Outside-IN

Applauding the SEC's new approach to disclosure

Form CRS uses a simplified approach to help clients more fully understand the terms of their relationships with advisers

Jul 11, 2019 @ 12:46 pm

By Dale Brown

The Financial Services Institute was pleased last month when the Securities and Exchange Commission passed Regulation Best Interest, a vital new rule that establishes a best-interest standard of care for all advisers on both the broker-dealer and registered investment adviser sides of the industry.

We are on record as having strongly supported such a common-sense uniform standard — to be developed and overseen by the SEC — since 2009, before Dodd-Frank became law. We applaud the SEC's leadership in establishing a principles-based approach to protecting investors while at the same time preserving investors' access to financial advice.

Another part of the rules package that was approved on June 5 has received somewhat less attention, but also represents a major step forward on a related and crucial investor protection issue — namely, making disclosure more effective.

The outmoded "kitchen sink" model of disclosure has not served investors' interests effectively in the past because it buried them under an avalanche of legalese. With busy day-to-day schedules, Main Street Americans lack time to devote to studying long, difficult-to-understand disclosures and often believe the financial professional they are paying should help them understand it.

We believe that effective disclosure must start with engaging investors by speaking their language and by connecting with them through the communications channels they prefer. Our comments to the SEC spelled out this view in clear terms — and we are happy to report that the final rule largely comports with this bold new vision.

Form CRS establishes a simplified approach to helping clients more fully understand the terms of their relationships with advisers and firms; details of the various products, services and accounts being offered; and expected standards of conduct. Highlights of the final rule include:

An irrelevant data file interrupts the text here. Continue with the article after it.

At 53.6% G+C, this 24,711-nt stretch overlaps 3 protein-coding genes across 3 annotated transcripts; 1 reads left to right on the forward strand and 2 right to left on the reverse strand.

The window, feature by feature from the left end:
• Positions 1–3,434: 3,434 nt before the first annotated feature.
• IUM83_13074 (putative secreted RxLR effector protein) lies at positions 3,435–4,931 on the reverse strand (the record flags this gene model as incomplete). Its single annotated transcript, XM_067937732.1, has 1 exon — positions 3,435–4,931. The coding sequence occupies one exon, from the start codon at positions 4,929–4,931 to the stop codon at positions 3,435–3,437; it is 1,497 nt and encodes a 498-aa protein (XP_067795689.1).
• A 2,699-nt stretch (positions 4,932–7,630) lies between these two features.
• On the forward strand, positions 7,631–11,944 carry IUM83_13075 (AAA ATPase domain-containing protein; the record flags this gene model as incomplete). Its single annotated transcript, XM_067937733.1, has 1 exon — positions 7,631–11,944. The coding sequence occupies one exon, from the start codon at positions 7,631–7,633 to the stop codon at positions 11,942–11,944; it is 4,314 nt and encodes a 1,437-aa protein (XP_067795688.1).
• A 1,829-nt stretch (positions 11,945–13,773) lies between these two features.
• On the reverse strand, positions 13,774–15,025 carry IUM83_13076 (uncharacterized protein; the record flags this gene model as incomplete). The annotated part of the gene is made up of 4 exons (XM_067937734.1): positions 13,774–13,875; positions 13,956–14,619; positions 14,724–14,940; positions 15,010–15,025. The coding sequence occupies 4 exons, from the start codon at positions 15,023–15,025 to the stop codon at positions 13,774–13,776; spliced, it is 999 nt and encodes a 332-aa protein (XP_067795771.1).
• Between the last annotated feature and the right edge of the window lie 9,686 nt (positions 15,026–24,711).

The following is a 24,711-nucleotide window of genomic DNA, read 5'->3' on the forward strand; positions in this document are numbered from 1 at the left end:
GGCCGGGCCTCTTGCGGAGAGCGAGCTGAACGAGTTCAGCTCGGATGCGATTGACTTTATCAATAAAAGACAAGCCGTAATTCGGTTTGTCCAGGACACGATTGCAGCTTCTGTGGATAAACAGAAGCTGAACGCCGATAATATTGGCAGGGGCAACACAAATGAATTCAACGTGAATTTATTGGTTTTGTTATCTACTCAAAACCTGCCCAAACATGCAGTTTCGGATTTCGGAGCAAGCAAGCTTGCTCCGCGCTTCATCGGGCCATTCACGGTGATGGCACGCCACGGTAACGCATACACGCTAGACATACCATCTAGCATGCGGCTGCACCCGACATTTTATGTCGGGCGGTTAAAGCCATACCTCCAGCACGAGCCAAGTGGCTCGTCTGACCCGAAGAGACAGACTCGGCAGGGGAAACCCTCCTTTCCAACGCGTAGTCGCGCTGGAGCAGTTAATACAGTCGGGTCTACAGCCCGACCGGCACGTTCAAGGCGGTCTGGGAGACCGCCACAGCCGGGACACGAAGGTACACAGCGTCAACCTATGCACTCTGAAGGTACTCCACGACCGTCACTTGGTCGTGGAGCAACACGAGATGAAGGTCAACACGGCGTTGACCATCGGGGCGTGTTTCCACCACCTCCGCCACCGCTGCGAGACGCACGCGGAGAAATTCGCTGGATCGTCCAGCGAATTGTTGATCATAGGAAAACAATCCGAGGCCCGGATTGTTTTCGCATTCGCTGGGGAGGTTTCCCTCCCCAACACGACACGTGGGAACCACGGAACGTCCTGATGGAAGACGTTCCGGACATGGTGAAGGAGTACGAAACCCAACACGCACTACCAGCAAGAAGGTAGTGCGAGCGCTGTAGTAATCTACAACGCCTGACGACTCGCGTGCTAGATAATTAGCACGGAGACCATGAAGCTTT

• Firms will be able to provide Form CRS to clients electronically, matching the way the majority of investors now communicate and consume information.

• The document is short in length and written in plain language, encouraging dialogue between advisers and their clients.

• The form will incorporate subject matter headings to ensure information is included that will allow investors to compare and contrast firms.

• Firms will be able to communicate key information under these headings in ways that make the most sense for their clients, including infographics, videos, charts and other means.

• Under the SEC's "layered disclosure" approach, Form CRS can provide hyperlinks and other cross-references to more detailed information to enable investors to obtain more in-depth perspective if they would like.

• The SEC also mandated that Form CRS be as reader-friendly as possible when provided in written form, specifying that the printed document be no more than two pages; be written in "plain English" ; and incorporate white space to ensure easy readability.

• Disclosure timing has also been made more flexible to better suit the needs of clients, advisers and firms.

FSI commends the SEC for the important steps it has taken on Reg BI and Form CRS. These measures represent significant progress toward a regulatory framework that will serve investors' best interests while at the same time protecting their access to advice — a true win-win for all sides.

(More: It's time to focus on supervision professionals' specialized needs)

Dale Brown is president and CEO of the Financial Services Institute.

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